What do you do when one of the things you used to like about yourself the most, looking back, becomes one of the things that you like about yourself the least?
From as young as I can remember, a rocket ship of ambition propelled me forward in all that I did. I didn’t — and still don’t — have a wide variety of interests, because writing was where I excelled. I threw everything into it. My parents, of course, fanned the flames of this. They loved having a daughter who made them proud.
And I loved getting some attention. My older brother Eliot*, his bipolar disorder and his drug and alcohol addictions, consumed most of my parents’ energy and nearly all of their attention. I wrote a poem when I was 13 or 14 that I can remember to this day because it still applies to my life sometimes. It was called “Measuring Cups” and it was about parents struggling to measure out love and attention equally amongst their children, but failing. When I was that young, the best way I could find attention, short of developing a heroin addiction myself, was to impress my parents with awards and articles and prizes and accolades. There was no confusion about this lifestyle, no hard choices to make. All I had to do was whatever made me look the best.
The problem over time was that my ambition became my replacement for self-esteem. Ambition is what you are going to do and how hard you will work to do it and I prided myself from my teen years through my mid-20s as being one of the most ambitious people that I knew. I didn’t have a social life the same way kids my age did in high school, college, and after college because I was always working on something else. The thing I liked most about myself was my resume and I thought that being ambitious and successful made me great.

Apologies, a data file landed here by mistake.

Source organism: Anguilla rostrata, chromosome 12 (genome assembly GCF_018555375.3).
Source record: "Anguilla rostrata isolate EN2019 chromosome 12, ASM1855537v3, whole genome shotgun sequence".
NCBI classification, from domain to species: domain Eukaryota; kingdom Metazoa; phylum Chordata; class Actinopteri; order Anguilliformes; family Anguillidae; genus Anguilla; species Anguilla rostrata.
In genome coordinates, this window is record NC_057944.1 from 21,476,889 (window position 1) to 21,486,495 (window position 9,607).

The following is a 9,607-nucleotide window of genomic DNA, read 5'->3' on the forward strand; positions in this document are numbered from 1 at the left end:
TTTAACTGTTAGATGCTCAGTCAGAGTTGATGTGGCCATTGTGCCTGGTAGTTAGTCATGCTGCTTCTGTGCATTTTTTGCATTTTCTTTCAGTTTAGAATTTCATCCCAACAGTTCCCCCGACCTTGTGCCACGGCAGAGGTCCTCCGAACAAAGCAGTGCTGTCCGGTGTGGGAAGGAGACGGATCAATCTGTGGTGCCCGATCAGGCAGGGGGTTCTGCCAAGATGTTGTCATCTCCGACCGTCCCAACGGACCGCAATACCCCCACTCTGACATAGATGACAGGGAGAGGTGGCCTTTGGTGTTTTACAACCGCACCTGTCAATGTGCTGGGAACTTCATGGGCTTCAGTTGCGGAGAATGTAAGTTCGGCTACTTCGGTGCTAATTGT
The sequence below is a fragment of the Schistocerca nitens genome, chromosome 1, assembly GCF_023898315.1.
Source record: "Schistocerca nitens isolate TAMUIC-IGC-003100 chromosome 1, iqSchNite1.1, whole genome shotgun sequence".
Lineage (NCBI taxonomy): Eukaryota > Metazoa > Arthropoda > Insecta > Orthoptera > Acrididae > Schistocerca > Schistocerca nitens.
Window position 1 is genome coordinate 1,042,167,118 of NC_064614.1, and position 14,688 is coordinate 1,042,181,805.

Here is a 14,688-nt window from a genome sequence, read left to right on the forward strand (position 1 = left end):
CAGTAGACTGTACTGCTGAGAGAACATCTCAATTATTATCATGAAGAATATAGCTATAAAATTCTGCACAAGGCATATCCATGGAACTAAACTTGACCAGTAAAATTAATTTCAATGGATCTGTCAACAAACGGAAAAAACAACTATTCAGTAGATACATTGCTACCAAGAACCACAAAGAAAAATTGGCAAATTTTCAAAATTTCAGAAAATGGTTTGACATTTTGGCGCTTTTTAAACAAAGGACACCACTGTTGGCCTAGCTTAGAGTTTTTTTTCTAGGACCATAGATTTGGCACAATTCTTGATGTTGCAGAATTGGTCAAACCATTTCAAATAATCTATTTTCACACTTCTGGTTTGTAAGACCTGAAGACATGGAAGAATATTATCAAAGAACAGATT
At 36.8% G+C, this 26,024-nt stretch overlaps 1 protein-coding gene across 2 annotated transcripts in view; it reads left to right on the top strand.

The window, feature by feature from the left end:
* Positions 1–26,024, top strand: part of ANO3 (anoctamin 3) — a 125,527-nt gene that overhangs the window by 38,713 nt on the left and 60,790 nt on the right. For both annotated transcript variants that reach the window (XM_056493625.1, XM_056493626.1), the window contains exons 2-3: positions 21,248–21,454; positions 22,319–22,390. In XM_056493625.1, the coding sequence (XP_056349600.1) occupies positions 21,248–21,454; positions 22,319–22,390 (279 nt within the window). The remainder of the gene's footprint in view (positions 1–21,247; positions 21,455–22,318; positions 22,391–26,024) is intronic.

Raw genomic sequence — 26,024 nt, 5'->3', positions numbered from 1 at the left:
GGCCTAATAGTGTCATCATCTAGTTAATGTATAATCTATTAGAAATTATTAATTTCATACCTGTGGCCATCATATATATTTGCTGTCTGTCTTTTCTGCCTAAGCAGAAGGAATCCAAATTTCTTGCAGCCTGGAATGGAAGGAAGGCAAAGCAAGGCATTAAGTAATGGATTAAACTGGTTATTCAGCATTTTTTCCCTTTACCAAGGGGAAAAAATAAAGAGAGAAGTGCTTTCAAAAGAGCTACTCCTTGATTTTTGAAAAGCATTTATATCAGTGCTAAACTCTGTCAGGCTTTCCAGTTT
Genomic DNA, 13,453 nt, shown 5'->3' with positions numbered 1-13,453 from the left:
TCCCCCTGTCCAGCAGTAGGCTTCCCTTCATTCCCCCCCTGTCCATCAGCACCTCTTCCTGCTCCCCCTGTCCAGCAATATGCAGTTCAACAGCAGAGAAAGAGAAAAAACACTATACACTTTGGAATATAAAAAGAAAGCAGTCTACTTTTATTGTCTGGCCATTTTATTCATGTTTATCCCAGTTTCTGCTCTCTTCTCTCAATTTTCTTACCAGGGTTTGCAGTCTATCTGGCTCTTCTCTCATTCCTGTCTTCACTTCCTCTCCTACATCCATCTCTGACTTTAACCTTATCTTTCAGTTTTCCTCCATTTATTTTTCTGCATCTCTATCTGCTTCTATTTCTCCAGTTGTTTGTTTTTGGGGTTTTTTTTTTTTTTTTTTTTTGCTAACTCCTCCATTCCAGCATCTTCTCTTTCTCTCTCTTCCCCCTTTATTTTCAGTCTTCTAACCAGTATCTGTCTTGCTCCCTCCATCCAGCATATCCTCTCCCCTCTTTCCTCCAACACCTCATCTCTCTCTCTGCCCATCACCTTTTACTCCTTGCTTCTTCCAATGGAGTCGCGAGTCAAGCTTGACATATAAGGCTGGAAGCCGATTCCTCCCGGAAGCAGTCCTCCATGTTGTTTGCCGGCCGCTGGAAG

But the thing is, I didn’t feel great. I especially didn’t feel great about who I was beyond what I was good at doing. For whatever reason, getting a pat on the head as its own reward stopped turning my crank. Throughout my mid-20s, I increasingly felt like a hollow, substance-less person when I realized I was no longer impressed with my own ambition. I began suffering from a bout of depression that sapped all the feelings of joy out of my life and I would make myself do things — like writing articles — even when I stopped enjoying it. I was attracted to men — a reporter for The New York Times, a blogger at Gawker Media, a couple of published authors, for instance — because I admired them for being ambitious and successful, but not because they treated me well or cared at all about me. I didn’t know how to pick a good partner for me, other than picking people who also had a good resumes. I started to feel paranoid about not having real, true friends and increasingly feeling used.
That’s because self-esteem is something different than ambition. Being ambitious, or successful, or both, do not equate having high self-esteem. It might sound like they would, but they don’t. The truth is that self-conception — the way that we think of ourselves — is a huge part of our mental health. For the longest time, my self-conception had just been my resume. And all that changed enormously for the better when I started thinking of myself, my wants, and my needs in a way that might sound kind of bizarre:
I started thinking of myself like a former child star.
This is an admittedly weird way to think about myself, considering I’ve never acted a day in my life. Yet, it’s shockingly apt. For a young writer, I had a precocious adolescence that ill-prepared me for any thing other than precocity. At 14, I started writing a book and I was performing slam poetry in festivals. At 15, I was writing for a local newspaper. At 16, I had gotten into NYU. At 17, I was competing in slam poetry competitions. And by 18, I was making myself incredibly mentally sick, not eating enough, drinking and drugging, and constantly bullying myself for not being more successful. A lot of my concerns at 18 were about ending my sophomore year of college, school being halfway over, and not having published a book yet. Let me repeat: I was 18 and I hadn’t published a book yet. I mean, how fucking batshit crazy is that? I’m sure you can understand how I didn’t relate well to people my own age, nor was I particularly grounded enough to deal with real life.